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| 12 min read

10 Critical Browser Testing Tips and Precautions You Need To Know!

Here are 10 mobile website testing tips for front end [web] development to help you avoid pitfalls and flaws in your cross-browser testing.
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Tiffany Pau
By Tiffany Pau
January 24, 2022
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Introduction

Have you ever spent hours testing a site on different browsers and devices only to find issues on some of them? In this post, we’re going to help ease the pain of testing your site.

With our 10 browser testing tips and precautions, we’ll help you keep your users happier by making sure everything looks beautiful, works as expected, and doesn’t break anything else on other browsers or devices.

10 critical browser testing tips

Should you go big (screen) or small (screen)?

If you're a designer, ready to start with your web design, listen to us first. It is crucial to be aware of how the resolutions flow between different screen sizes.

One of the main challenges faced by designers is design proportions. With a range of available screens sizes, from 5-year-old phones to television-sized monitors, it's difficult to make the perfect versions for different devices. Users can also drag the browser window with a mouse to make it landscape or portrait. On top of this, users’ chosen resolution and monitor sizes - aren’t all the same proportion of landscape.

There are existing units based on the container or window/viewport size (%, VH, VW). But growing and shrinking every element of the site pixel for a pixel can cause severe slowdown.

Picture this:

We have a square image. We need the height and width to grow proportionally, avoiding turning it into a rectangle.

There is content below it that should never fall below the fold. The user tries to expand or contract the container's height. Should we squash the image into a flat landscape dimension, to preserve the layout around it?

Developers will use the browser’s viewport width to determine breakpoints. If you're making a standard vertical-scrolling, content-heavy website, there is often the greatest width accounted for. If you go past it, the content will no longer continue to widen.

This is where we have a pro tip for you.

The largest size you account for should depend on your userbase. For instance, it might not make sense for you to design a mobile app for TV-sized screens. In cases like these, it also helps to check global recommendations.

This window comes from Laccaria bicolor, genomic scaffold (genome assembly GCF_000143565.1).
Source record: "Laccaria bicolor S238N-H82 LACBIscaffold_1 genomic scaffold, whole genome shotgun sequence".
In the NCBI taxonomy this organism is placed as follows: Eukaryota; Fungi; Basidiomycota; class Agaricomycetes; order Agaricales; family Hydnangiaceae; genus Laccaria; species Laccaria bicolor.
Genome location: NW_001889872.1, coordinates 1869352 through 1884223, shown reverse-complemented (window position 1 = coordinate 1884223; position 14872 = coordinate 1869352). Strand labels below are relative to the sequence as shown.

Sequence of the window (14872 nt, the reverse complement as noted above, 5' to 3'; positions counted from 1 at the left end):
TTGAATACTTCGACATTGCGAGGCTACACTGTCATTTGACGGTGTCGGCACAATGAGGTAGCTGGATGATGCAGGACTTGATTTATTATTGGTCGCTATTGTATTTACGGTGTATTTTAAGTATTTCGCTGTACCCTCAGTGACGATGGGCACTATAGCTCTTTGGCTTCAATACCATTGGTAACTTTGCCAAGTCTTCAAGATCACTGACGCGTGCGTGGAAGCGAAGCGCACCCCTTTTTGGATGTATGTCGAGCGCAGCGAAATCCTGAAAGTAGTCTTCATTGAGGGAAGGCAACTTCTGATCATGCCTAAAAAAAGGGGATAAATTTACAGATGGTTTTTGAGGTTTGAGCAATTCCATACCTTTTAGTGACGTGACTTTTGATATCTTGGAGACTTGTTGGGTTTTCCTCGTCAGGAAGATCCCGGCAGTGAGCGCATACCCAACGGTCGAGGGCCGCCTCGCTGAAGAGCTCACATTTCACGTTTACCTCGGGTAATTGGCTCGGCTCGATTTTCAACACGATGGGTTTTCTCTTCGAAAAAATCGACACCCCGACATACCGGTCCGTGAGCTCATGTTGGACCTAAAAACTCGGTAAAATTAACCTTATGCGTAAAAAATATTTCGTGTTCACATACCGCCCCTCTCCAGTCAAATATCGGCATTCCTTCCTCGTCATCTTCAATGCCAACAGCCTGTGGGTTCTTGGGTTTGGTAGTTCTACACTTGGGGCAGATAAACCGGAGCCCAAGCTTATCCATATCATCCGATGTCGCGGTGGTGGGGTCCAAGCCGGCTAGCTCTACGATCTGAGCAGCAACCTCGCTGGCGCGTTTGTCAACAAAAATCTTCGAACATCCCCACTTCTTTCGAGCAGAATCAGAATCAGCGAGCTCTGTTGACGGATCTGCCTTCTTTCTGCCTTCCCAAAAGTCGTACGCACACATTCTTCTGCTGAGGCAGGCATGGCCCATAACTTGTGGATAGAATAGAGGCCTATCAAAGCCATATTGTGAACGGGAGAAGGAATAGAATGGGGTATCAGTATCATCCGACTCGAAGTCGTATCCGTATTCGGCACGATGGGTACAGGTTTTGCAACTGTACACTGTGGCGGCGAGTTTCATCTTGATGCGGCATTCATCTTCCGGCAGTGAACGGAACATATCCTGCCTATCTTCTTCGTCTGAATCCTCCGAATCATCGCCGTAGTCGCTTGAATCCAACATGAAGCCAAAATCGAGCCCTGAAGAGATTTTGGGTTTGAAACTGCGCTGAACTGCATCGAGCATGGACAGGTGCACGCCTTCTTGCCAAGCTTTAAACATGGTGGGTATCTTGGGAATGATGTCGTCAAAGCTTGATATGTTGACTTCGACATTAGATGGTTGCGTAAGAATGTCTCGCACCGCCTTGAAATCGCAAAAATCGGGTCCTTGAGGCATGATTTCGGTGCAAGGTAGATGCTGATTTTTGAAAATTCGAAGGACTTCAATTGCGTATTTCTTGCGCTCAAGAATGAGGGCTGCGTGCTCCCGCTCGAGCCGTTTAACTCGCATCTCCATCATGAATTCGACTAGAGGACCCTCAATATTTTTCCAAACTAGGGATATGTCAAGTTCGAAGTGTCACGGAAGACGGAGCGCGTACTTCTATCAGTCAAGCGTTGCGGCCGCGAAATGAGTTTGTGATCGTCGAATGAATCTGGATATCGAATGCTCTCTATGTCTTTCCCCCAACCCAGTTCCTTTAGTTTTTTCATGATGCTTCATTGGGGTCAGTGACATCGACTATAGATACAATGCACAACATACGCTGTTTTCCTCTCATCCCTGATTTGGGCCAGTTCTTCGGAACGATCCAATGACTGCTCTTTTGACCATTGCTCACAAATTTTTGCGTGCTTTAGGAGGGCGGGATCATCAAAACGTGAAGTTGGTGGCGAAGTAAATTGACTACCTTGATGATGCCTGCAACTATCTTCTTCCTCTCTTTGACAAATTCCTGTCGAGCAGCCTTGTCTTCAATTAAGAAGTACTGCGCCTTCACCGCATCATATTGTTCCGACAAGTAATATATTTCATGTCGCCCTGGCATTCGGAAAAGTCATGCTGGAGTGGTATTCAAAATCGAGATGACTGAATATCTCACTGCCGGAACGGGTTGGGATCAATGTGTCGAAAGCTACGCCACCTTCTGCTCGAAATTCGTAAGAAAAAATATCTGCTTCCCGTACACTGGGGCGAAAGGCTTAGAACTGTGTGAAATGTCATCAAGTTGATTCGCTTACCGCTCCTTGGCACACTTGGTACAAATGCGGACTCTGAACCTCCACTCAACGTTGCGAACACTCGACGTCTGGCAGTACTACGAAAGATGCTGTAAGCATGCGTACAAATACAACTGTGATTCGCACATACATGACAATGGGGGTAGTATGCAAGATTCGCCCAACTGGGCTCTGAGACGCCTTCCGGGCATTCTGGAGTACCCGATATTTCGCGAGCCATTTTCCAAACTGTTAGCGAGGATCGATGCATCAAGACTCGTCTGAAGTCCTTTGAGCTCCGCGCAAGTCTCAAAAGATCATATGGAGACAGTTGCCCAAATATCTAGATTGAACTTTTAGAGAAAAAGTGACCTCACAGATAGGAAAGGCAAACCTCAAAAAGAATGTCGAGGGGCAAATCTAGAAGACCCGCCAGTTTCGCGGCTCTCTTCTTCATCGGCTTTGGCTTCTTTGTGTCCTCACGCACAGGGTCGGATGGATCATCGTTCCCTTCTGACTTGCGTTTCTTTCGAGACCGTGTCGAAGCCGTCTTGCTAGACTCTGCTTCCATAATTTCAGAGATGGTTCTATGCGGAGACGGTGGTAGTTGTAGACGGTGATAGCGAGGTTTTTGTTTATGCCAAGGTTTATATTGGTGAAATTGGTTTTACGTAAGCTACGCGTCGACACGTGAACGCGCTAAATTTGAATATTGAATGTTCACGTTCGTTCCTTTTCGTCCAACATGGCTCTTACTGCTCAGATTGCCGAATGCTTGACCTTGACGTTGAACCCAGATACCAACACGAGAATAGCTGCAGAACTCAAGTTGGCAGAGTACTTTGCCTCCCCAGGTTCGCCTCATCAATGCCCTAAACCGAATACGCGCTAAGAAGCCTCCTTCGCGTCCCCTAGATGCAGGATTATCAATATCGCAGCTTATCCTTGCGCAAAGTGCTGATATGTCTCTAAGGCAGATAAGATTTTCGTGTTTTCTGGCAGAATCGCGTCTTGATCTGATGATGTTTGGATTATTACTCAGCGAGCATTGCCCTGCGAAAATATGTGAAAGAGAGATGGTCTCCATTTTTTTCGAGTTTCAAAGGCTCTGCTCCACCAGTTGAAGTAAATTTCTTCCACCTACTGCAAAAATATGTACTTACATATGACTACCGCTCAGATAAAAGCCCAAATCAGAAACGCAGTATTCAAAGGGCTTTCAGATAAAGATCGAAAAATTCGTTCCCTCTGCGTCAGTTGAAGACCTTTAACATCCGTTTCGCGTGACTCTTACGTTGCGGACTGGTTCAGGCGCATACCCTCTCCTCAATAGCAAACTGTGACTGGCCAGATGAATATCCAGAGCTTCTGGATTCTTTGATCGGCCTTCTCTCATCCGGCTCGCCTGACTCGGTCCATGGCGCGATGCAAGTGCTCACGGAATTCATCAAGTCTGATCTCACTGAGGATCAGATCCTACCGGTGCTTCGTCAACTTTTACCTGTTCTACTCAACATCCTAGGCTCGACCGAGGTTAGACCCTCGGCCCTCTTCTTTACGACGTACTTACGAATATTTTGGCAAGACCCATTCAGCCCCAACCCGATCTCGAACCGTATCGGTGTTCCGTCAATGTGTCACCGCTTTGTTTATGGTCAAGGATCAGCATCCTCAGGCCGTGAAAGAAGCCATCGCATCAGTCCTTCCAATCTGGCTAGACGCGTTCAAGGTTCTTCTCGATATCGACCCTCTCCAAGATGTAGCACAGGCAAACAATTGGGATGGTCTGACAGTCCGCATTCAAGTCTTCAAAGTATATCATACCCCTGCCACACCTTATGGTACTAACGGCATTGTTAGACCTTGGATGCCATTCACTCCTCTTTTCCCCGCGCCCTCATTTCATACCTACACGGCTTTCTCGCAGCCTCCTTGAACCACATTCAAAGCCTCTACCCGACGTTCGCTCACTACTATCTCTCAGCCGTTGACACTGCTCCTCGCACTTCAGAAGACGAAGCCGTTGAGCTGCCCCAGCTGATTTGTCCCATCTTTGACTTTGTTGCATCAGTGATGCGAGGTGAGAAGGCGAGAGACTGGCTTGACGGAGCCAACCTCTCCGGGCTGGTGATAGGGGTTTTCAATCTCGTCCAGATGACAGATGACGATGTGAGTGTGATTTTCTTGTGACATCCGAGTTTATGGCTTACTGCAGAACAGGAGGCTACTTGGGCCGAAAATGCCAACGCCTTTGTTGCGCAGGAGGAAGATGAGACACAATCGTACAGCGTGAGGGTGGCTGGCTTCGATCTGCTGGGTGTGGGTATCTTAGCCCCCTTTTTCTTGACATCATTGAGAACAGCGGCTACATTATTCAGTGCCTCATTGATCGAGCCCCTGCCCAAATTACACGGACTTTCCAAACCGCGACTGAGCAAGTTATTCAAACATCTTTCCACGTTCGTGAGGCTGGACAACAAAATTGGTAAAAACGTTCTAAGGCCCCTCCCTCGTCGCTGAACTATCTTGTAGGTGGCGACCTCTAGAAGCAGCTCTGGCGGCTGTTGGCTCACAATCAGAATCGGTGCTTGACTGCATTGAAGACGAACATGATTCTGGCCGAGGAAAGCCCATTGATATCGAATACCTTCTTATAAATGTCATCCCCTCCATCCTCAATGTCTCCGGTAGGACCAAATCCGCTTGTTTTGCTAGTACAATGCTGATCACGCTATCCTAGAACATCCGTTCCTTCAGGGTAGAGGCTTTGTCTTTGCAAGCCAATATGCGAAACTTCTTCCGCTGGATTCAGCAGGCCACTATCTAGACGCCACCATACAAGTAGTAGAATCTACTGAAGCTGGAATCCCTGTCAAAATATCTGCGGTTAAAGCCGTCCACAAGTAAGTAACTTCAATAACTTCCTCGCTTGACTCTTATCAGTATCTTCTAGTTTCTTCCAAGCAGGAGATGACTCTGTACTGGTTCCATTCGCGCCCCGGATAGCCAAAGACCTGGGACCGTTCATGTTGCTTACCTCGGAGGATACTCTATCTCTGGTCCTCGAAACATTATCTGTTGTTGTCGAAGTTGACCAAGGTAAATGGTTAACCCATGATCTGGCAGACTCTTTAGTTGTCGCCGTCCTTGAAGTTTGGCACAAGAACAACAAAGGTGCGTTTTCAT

Let’s look at an example

We have some content inside a container (the block with the white background). The container’s width is 90% of the screen.

.container { width: 90%;

}

At a resolution of 1280 x 768, a common size of tablets and laptops, it looks as intended.

Responsive container

Let’s now look at the default resolution of some larger Macbooks (1920×768). The screenshot on the right was taken with the Mac bottom dock open. What we're trying to demonstrate here is a common use case in which asking someone for their screen resolution doesn't necessarily reflect what the browser will show. This is because it doesn't take up 100% of the screen when compared with Windows or an iPad, the dock on the Mac can be very large, which takes more height off potential browser window.

Here, the container is still 90% width, which is good. But the text starts to look too spaced out because the widescreen led to more words per line.

Responsive container - wide

A common suggestion is to make the text bigger so the proportions appear the same. But, we only increased the width of the viewport and not the height.

If you add more text content here, its height will increase further. And naturally, things will start to fall further below the fold.

The problem gets worse with ultra-widescreen resolutions. It’s typically not safe to base font size on-screen width or height in particular. You could try changing image sizes, paddings, line heights. But to write special conditions for all possible computer sizes isn't workable.

The safest option here could be to set a fixed container width. This will prevent the content layout from growing after 1280px wide or any other choice. We add more space to the sides, but the content remains intact.

To keep the 90% for the smaller resolutions (when a 1280px wide container would be wider than the screen), we can set the max-width. The result is:

.container {

width: 1280px;

max-width: 90%

}`.container {` `width: 1280px;` `max-width: 90%` `}`

Here’s what it looks like in 1920×768 resolution:

Container

We know that the blank space is not the most desirable, but here’s the thing — the legibility of the site stays safe. This also lets users manually change the browser window size, and zoom in or out.

Portrait vs landscape

If you're designing and developing with responsive principles in mind from the start, it can keep layouts under control. But it is difficult to account for the shortness of vertical space of certain devices.

To solve this problem, you can check it out on a phone or tablet to see if the collapsed columns spaced out perfectly.

Let's look at an example

When you collapse a row with text and image, is it too tall? If the text goes underneath, is the page still readable, especially for portrait images?

Desktop: When we look at a simple row, a portrait image in a 33% wide column looks good.

Container

But when it comes to mobile websites, the columns collapse, and the image becomes 100% width. Additionally, the text is pushed very far down.